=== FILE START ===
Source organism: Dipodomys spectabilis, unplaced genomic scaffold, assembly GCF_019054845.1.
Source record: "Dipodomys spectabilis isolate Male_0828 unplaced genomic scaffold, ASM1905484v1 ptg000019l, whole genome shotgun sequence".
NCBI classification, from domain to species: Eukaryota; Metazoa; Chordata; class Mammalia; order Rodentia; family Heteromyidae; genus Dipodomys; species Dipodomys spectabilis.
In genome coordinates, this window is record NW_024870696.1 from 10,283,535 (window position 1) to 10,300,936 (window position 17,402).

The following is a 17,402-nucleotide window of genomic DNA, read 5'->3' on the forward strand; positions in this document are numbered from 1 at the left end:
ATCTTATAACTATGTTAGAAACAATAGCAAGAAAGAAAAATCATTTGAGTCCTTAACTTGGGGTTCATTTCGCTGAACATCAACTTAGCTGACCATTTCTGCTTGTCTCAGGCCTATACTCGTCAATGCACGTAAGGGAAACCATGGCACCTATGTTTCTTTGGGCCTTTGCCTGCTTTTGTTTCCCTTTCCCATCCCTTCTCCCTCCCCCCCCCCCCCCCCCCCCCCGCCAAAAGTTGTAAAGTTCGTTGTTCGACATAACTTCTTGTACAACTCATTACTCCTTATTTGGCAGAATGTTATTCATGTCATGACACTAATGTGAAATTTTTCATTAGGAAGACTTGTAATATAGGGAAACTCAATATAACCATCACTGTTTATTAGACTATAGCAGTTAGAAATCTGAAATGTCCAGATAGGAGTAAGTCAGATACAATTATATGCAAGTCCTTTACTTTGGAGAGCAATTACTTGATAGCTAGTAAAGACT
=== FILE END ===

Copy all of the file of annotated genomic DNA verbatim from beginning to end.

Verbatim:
Source organism: Dipodomys spectabilis, unplaced genomic scaffold, assembly GCF_019054845.1.
Source record: "Dipodomys spectabilis isolate Male_0828 unplaced genomic scaffold, ASM1905484v1 ptg000019l, whole genome shotgun sequence".
NCBI classification, from domain to species: Eukaryota; Metazoa; Chordata; class Mammalia; order Rodentia; family Heteromyidae; genus Dipodomys; species Dipodomys spectabilis.
In genome coordinates, this window is record NW_024870696.1 from 10,283,535 (window position 1) to 10,300,936 (window position 17,402).

The following is a 17,402-nucleotide window of genomic DNA, read 5'->3' on the forward strand; positions in this document are numbered from 1 at the left end:
ATCTTATAACTATGTTAGAAACAATAGCAAGAAAGAAAAATCATTTGAGTCCTTAACTTGGGGTTCATTTCGCTGAACATCAACTTAGCTGACCATTTCTGCTTGTCTCAGGCCTATACTCGTCAATGCACGTAAGGGAAACCATGGCACCTATGTTTCTTTGGGCCTTTGCCTGCTTTTGTTTCCCTTTCCCATCCCTTCTCCCTCCCCCCCCCCCCCCCCCCCCCCGCCAAAAGTTGTAAAGTTCGTTGTTCGACATAACTTCTTGTACAACTCATTACTCCTTATTTGGCAGAATGTTATTCATGTCATGACACTAATGTGAAATTTTTCATTAGGAAGACTTGTAATATAGGGAAACTCAATATAACCATCACTGTTTATTAGACTATAGCAGTTAGAAATCTGAAATGTCCAGATAGGAGTAAGTCAGATACAATTATATGCAAGTCCTTTACTTTGGAGAGCAATTACTTGATAGCTAGTAAAGACT